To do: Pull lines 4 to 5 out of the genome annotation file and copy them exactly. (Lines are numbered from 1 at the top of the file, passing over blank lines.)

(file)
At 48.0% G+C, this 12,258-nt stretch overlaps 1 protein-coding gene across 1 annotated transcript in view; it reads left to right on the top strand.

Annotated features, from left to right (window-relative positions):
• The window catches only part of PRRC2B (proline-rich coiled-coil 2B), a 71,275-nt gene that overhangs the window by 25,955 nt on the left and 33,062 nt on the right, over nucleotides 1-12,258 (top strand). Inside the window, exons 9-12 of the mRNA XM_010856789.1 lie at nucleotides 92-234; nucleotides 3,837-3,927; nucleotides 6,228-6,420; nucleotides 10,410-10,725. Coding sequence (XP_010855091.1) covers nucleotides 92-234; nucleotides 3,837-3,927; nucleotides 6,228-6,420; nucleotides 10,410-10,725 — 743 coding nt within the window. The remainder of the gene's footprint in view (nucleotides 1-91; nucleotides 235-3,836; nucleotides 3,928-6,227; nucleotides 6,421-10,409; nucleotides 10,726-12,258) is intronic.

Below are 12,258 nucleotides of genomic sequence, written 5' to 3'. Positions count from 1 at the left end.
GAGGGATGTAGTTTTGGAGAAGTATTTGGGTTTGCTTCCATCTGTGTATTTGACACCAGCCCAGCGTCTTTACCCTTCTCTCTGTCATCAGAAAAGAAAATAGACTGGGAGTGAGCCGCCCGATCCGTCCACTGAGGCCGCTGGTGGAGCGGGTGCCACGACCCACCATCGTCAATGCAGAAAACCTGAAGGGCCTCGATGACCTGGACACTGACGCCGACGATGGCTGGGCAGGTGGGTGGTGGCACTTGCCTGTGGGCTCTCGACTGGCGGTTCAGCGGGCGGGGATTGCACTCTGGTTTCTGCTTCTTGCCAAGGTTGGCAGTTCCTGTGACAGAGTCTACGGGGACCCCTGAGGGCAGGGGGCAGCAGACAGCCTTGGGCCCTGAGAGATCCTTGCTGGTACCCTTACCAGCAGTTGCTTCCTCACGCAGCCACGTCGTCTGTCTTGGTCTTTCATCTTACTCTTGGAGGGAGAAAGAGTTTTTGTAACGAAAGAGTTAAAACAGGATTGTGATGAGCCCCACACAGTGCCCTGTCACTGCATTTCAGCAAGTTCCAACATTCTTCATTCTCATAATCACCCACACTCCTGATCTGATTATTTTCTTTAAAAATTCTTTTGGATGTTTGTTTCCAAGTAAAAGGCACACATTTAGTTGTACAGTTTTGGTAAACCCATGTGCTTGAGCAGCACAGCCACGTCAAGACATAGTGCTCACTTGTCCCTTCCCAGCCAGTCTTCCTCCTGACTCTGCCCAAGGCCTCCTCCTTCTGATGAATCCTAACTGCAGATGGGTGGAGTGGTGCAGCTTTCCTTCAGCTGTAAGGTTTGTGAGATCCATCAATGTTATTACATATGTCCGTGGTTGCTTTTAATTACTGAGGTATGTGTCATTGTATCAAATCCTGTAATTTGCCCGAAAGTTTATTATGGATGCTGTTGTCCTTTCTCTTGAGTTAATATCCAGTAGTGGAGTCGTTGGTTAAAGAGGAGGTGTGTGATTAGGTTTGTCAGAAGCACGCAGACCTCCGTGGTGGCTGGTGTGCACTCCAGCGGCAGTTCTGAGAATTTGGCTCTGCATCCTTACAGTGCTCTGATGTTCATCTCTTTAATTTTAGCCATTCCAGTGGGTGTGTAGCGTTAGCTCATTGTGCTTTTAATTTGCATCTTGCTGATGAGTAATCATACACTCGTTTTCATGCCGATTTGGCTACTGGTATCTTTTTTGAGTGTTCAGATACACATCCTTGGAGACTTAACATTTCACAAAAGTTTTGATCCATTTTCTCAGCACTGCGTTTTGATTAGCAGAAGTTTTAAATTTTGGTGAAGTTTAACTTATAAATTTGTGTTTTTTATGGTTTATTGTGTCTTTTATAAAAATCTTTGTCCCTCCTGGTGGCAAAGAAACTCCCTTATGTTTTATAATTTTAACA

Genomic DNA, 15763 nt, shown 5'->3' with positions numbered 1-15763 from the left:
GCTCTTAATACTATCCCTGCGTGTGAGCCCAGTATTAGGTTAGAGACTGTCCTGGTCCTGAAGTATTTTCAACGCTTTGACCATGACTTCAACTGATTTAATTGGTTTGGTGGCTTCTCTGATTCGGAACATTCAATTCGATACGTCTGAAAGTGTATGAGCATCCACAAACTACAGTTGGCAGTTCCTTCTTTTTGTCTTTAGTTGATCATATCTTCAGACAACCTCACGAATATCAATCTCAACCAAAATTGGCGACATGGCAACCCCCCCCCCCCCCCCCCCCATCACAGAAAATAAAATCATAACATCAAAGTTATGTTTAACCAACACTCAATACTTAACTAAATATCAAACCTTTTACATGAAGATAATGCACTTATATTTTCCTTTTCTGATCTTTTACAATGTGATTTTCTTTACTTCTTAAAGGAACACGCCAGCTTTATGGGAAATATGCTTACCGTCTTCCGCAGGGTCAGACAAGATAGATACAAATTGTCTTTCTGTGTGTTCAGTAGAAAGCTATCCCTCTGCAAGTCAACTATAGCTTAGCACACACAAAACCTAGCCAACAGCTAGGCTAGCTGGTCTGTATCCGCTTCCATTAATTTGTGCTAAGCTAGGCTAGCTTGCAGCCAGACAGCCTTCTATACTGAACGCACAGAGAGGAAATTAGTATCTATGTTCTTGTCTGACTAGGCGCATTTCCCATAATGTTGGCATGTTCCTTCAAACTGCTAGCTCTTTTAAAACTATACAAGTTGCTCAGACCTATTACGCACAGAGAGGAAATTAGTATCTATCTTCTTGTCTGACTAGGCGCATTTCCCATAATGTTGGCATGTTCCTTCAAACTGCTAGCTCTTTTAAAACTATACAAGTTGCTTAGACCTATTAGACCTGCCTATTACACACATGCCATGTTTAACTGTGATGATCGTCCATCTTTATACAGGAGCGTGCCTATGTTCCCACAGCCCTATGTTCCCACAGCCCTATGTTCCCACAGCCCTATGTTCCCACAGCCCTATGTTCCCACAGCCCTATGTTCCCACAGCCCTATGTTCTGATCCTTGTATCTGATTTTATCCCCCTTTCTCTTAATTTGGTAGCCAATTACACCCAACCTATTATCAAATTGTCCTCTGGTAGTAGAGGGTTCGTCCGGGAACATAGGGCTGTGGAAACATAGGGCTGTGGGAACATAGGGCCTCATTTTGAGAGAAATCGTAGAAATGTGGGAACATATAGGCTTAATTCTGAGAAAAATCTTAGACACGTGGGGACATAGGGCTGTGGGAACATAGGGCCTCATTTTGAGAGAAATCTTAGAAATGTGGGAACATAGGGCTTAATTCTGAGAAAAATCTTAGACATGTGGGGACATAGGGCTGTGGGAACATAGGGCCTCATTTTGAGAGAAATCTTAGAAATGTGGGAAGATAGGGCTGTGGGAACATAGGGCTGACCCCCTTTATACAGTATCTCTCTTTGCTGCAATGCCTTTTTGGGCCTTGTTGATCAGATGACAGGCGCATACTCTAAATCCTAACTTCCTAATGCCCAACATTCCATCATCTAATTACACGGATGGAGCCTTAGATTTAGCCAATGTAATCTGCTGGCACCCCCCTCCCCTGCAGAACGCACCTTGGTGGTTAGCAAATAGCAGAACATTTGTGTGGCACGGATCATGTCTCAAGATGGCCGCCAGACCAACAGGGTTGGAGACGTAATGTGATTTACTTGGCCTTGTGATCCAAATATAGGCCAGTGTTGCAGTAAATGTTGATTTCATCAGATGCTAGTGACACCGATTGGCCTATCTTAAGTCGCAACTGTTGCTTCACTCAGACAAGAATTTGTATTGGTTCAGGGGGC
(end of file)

Below are 12,258 nucleotides of genomic sequence, written 5' to 3'. Positions count from 1 at the left end.
GAGGGATGTAGTTTTGGAGAAGTATTTGGGTTTGCTTCCATCTGTGTATTTGACACCAGCCCAGCGTCTTTACCCTTCTCTCTGTCATCAGAAAAGAAAATAGACTGGGAGTGAGCCGCCCGATCCGTCCACTGAGGCCGCTGGTGGAGCGGGTGCCACGACCCACCATCGTCAATGCAGAAAACCTGAAGGGCCTCGATGACCTGGACACTGACGCCGACGATGGCTGGGCAGGTGGGTGGTGGCACTTGCCTGTGGGCTCTCGACTGGCGGTTCAGCGGGCGGGGATTGCACTCTGGTTTCTGCTTCTTGCCAAGGTTGGCAGTTCCTGTGACAGAGTCTACGGGGACCCCTGAGGGCAGGGGGCAGCAGACAGCCTTGGGCCCTGAGAGATCCTTGCTGGTACCCTTACCAGCAGTTGCTTCCTCACGCAGCCACGTCGTCTGTCTTGGTCTTTCATCTTACTCTTGGAGGGAGAAAGAGTTTTTGTAACGAAAGAGTTAAAACAGGATTGTGATGAGCCCCACACAGTGCCCTGTCACTGCATTTCAGCAAGTTCCAACATTCTTCATTCTCATAATCACCCACACTCCTGATCTGATTATTTTCTTTAAAAATTCTTTTGGATGTTTGTTTCCAAGTAAAAGGCACACATTTAGTTGTACAGTTTTGGTAAACCCATGTGCTTGAGCAGCACAGCCACGTCAAGACATAGTGCTCACTTGTCCCTTCCCAGCCAGTCTTCCTCCTGACTCTGCCCAAGGCCTCCTCCTTCTGATGAATCCTAACTGCAGATGGGTGGAGTGGTGCAGCTTTCCTTCAGCTGTAAGGTTTGTGAGATCCATCAATGTTATTACATATGTCCGTGGTTGCTTTTAATTACTGAGGTATGTGTCATTGTATCAAATCCTGTAATTTGCCCGAAAGTTTATTATGGATGCTGTTGTCCTTTCTCTTGAGTTAATATCCAGTAGTGGAGTCGTTGGTTAAAGAGGAGGTGTGTGATTAGGTTTGTCAGAAGCACGCAGACCTCCGTGGTGGCTGGTGTGCACTCCAGCGGCAGTTCTGAGAATTTGGCTCTGCATCCTTACAGTGCTCTGATGTTCATCTCTTTAATTTTAGCCATTCCAGTGGGTGTGTAGCGTTAGCTCATTGTGCTTTTAATTTGCATCTTGCTGATGAGTAATCATACACTCGTTTTCATGCCGATTTGGCTACTGGTATCTTTTTTGAGTGTTCAGATACACATCCTTGGAGACTTAACATTTCACAAAAGTTTTGATCCATTTTCTCAGCACTGCGTTTTGATTAGCAGAAGTTTTAAATTTTGGTGAAGTTTAACTTATAAATTTGTGTTTTTTATGGTTTATTGTGTCTTTTATAAAAATCTTTGTCCCTCCTGGTGGCAAAGAAACTCCCTTATGTTTTATAATTTTAACA